Petty Arrests Take Toll On Lives of New Yorkers, Tremendous Cost To The City

Steven Banks, Attorney-in-Charge of The Legal Aid Society, and Joel Schmidt, a Staff Attorney in the Queens office of the Criminal Practice, appeared on WCBS, Channel 2 News, on Tuesday night in a segment on over policing where New Yorkers are arrested for minor things, spend the night in jail and are released the next day. Banks told WCBS that jail time for these petty crimes is on the rise. "It seems like they’re hitting an ant with a sledgehammer," Banks said. "It’s a tremendous cost to the system, and a tremendous individual cost to New Yorkers." Schmidt called the arrest of one of his clients for taking up two seats on a subway outrageous. The construction worker fell asleep on the subway at 1 a.m. and slipped onto a second seat.

CBS 2 News at 11
WCBS (CBS) New York
February 26th, 2013

Kristine Johnson, Co-Anchor:  Tonight, a CBS 2 News Investigation into New Yorkers being thrown in jail for late night strolls, dancing, and violations of subway etiquette.

Maurice DuBois, Co-Anchor:  These minor offenses are taking a big toll on people’s lives, prompting us to ask: do the serious consequences really fit the petty crimes? 

Darren Jones: I was approached by three plain clothes police officers.

Maurice DuBois:  Fifty-year old Darren Jones was heading home from work when police arrested him and threw him in jail for 16 hours. His crime: walking between subway cars.

Darren Jones:  I was totally shocked.

Seymour Hewitt:  I’m thirty-eight years old; I’ve never been arrested, ever, in my life.

Maurice DuBois:  Until now. Seymour Hewitt realized he was about to take the wrong train, so he reentered the subway at the correct platform, but didn’t pay the second time. For that, he did 12 hours behind bars.

Seymour Hewitt:  I’m heartbroken.

Maurice DuBois:  Police arrested fifty-five year old Caroline Stern and her fifty-four year old boyfriend George Hess on a subway platform for something they never thought would land them in jail for 23 hours.

Caroline Stern:  We were dancing. That’s it.

Maurice DuBois:  They all admit they did break the law, but no one expected to be locked up. Crimes like these typically result in a summons—not jail time.

Darren Jones:  I didn’t belong there.

Seymour Hewitt:  It’s disgusting; you’re locked up, you’re an animal.

Steven Banks, the Legal Aid Society:  We see every day instances of over policing, where individuals are arrested, spend the night in jail, and then are released the next day for very, very minor things.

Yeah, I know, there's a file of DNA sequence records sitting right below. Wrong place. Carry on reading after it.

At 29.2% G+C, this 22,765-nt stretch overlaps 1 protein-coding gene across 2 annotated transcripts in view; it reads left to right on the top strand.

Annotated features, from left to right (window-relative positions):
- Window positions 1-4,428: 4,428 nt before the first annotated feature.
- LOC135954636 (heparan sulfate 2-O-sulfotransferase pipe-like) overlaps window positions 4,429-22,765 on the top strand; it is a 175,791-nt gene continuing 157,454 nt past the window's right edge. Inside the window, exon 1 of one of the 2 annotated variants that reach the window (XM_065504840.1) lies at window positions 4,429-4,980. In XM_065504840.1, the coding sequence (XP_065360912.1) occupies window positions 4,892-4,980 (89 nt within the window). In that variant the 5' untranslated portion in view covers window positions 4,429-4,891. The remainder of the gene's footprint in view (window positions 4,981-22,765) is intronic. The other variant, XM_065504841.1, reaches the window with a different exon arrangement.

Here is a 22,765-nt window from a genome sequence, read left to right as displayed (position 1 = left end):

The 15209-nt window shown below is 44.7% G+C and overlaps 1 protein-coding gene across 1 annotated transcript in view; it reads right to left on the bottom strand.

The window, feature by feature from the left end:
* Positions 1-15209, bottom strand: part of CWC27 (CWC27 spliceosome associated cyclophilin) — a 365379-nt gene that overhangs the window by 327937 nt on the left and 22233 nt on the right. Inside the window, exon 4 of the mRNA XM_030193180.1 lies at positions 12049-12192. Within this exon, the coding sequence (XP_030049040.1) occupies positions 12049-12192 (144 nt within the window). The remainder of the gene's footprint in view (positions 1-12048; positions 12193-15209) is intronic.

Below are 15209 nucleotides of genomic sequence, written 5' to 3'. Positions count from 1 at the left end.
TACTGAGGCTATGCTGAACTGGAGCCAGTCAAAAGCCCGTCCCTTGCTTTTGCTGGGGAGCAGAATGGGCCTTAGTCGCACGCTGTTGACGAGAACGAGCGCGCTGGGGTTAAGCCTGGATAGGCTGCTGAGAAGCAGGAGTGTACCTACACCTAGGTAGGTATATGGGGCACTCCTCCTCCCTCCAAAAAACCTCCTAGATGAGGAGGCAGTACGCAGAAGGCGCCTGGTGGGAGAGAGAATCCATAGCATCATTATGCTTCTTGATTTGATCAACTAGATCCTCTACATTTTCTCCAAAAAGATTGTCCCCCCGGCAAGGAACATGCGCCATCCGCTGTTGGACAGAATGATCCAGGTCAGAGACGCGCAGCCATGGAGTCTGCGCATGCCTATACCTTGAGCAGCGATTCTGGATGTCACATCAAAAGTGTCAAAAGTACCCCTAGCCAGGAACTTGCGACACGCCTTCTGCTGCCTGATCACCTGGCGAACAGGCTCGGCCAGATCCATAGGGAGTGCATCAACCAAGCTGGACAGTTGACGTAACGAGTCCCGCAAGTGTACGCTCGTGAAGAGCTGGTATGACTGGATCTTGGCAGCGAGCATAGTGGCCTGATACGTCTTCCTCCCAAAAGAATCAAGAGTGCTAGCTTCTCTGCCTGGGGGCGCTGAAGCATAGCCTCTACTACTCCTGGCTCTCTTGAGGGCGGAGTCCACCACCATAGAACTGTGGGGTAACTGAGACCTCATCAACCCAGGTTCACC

Maurice DuBois:  Legal Aid Society attorney Steven Banks says jail time for these so-called quality of life crimes is on the rise.

Steven Banks:  It seems like they’re hitting an ant with a sledgehammer.

Maurice DuBois:  Take the case of twenty-two year old Samantha Zucker. Police arrested her for allegedly being in Riverside Park after closing—a violation that cost her 36 hours in jail and was later dismissed.

Steven Banks:  It’s a tremendous cost to the system, and a tremendous individual cost to New Yorkers.

Joel Schmidt, Attorney:  It’s outrageous.

Maurice DuBois:  Attorney Joel Schmidt recently defended a twenty-one year old construction worker locked up for taking two seats on the subway at one in the morning. Schmidt got the case dismissed, but says petty arrests like this do nothing but clog the courts.

Joel Schmidt:  It’s hard for me to say what motivates the police department.

Jon Shane, Professor:  It’s not as crazy as everybody thinks.

Maurice DuBois:  Jon Shane, professor of criminal justice at John Jay College, says it may seem random, but police have good reason to make these arrests.

Jon Shane:  Police are enforcing the law in an effort to keep all of the riders safe. What tends to happen is one dance creates onlookers, which creates a bigger crowd, which creates the prospect of somebody being bumped and knocked down.

Maurice DuBois:  The NYPD says this arrest strategy is a major factor in the city’s dramatic decline in crime. But at a recent news conference, Commissioner Ray Kelly admitted they don’t arrest on every misdemeanor.

Commissioner Ray Kelly, NYPD:  Well, it depends on what the violation is.

Maurice DuBois:  Still, people who have been caught up in the system say police are casting too wide a net, catching everyday New Yorkers in the process.

Seymour Hewitt:  I’m sad, I’m violated, I’m exploited.

Darren Jones:  I’m a productive member of society, and I wasn’t treated as such.

Maurice DuBois:  Most of these cases are ultimately dismissed as long as the defendants stay out of trouble for six months.